My favorite method of saying no is to create a set of rules for yourself and blame the "no" on them, so it  takes the personal out of it. "Thanks for reaching out, as an artist I am wildly protective of my time during the workday and have to say no to any events during that time. If you have another event in the evenings or on weekends feel free to reach out again"

"I am re-focusing my business on what matters most to me which is making baskets. This means I am no longer taking on jobs for product photography but you could reach out to my trusted colleague __________ for this job."

I have read the book Essentialism by Greg McKeown yet, but listened to a few chapters online and it seems EPIC. It's on my long list of books to read to change my life.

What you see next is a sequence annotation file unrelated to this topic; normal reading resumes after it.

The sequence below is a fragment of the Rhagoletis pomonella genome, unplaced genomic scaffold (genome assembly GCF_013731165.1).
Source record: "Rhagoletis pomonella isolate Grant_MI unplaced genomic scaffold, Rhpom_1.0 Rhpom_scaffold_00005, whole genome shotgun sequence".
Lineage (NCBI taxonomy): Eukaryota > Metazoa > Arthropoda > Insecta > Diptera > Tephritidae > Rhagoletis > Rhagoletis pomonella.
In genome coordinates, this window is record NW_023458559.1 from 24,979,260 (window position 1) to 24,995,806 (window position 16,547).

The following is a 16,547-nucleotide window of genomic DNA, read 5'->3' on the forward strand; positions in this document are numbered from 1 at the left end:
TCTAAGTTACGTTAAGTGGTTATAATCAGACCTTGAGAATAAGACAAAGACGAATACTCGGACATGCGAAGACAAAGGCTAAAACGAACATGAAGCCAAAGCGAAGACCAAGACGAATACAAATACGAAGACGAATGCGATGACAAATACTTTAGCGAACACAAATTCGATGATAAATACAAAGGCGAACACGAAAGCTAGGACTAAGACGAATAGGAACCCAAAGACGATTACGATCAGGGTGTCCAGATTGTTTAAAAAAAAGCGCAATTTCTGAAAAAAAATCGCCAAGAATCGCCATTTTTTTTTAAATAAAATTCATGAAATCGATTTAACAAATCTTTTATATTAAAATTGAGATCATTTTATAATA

While you are doing all of this good stuff clean out your physical life too with The Life Changing Magic of Tidying Up my Marie Kondo.

 

So far, that's where I have gotten with this process in my life. I have seen a 180 degree turn in my career in the best way possible, and digging through my subconscious has helped me in so many ways I can't even count them. I'll keep ya posted on any updates, further reading or listening that I come across.

Some other books that I've been reading lately that intersect with the above:
Women Who Run With the Wolves by Clarissa Pinkola Estés Ph.D.
A New Earth: Awakening to Your Life's Purpose by Eckhart Tolle
You Can Heal Your Life by Louise Hay
 

Carry A Nation

Culture, PoliticsBekka Palmer
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I was so charmed by this story of Carrie A. Nation. In the late 1800's and early 1900's men were acting like drunk assholes and women had no rights. So she took it upon herself to support prohibition and then went one step further and walked into illegal bars and starting smashing things with her hatchet. Hear a much better version of her story on Criminal episode 73.